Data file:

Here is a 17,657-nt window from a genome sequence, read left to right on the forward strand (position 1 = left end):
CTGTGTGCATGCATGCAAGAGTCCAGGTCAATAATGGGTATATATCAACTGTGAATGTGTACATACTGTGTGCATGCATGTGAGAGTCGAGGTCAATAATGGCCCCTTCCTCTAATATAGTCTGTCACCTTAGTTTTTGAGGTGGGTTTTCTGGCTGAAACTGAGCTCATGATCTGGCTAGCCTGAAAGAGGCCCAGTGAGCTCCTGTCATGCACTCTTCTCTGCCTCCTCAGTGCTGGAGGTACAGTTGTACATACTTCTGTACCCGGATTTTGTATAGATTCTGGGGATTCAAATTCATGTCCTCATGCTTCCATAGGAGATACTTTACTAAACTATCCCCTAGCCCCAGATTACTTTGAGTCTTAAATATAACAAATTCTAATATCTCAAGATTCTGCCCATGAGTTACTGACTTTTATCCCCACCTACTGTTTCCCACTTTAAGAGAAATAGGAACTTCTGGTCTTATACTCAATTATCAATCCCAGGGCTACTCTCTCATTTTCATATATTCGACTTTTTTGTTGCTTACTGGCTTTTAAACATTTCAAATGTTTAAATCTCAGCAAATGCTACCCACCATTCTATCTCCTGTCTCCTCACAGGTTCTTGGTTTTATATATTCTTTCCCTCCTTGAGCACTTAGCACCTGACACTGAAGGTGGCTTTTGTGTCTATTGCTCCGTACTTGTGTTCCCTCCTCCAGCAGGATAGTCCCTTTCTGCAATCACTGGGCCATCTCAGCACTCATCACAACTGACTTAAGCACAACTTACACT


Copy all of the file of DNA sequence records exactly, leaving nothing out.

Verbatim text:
Here is a 17,657-nt window from a genome sequence, read left to right on the forward strand (position 1 = left end):
CTGTGTGCATGCATGCAAGAGTCCAGGTCAATAATGGGTATATATCAACTGTGAATGTGTACATACTGTGTGCATGCATGTGAGAGTCGAGGTCAATAATGGCCCCTTCCTCTAATATAGTCTGTCACCTTAGTTTTTGAGGTGGGTTTTCTGGCTGAAACTGAGCTCATGATCTGGCTAGCCTGAAAGAGGCCCAGTGAGCTCCTGTCATGCACTCTTCTCTGCCTCCTCAGTGCTGGAGGTACAGTTGTACATACTTCTGTACCCGGATTTTGTATAGATTCTGGGGATTCAAATTCATGTCCTCATGCTTCCATAGGAGATACTTTACTAAACTATCCCCTAGCCCCAGATTACTTTGAGTCTTAAATATAACAAATTCTAATATCTCAAGATTCTGCCCATGAGTTACTGACTTTTATCCCCACCTACTGTTTCCCACTTTAAGAGAAATAGGAACTTCTGGTCTTATACTCAATTATCAATCCCAGGGCTACTCTCTCATTTTCATATATTCGACTTTTTTGTTGCTTACTGGCTTTTAAACATTTCAAATGTTTAAATCTCAGCAAATGCTACCCACCATTCTATCTCCTGTCTCCTCACAGGTTCTTGGTTTTATATATTCTTTCCCTCCTTGAGCACTTAGCACCTGACACTGAAGGTGGCTTTTGTGTCTATTGCTCCGTACTTGTGTTCCCTCCTCCAGCAGGATAGTCCCTTTCTGCAATCACTGGGCCATCTCAGCACTCATCACAACTGACTTAAGCACAACTTACACT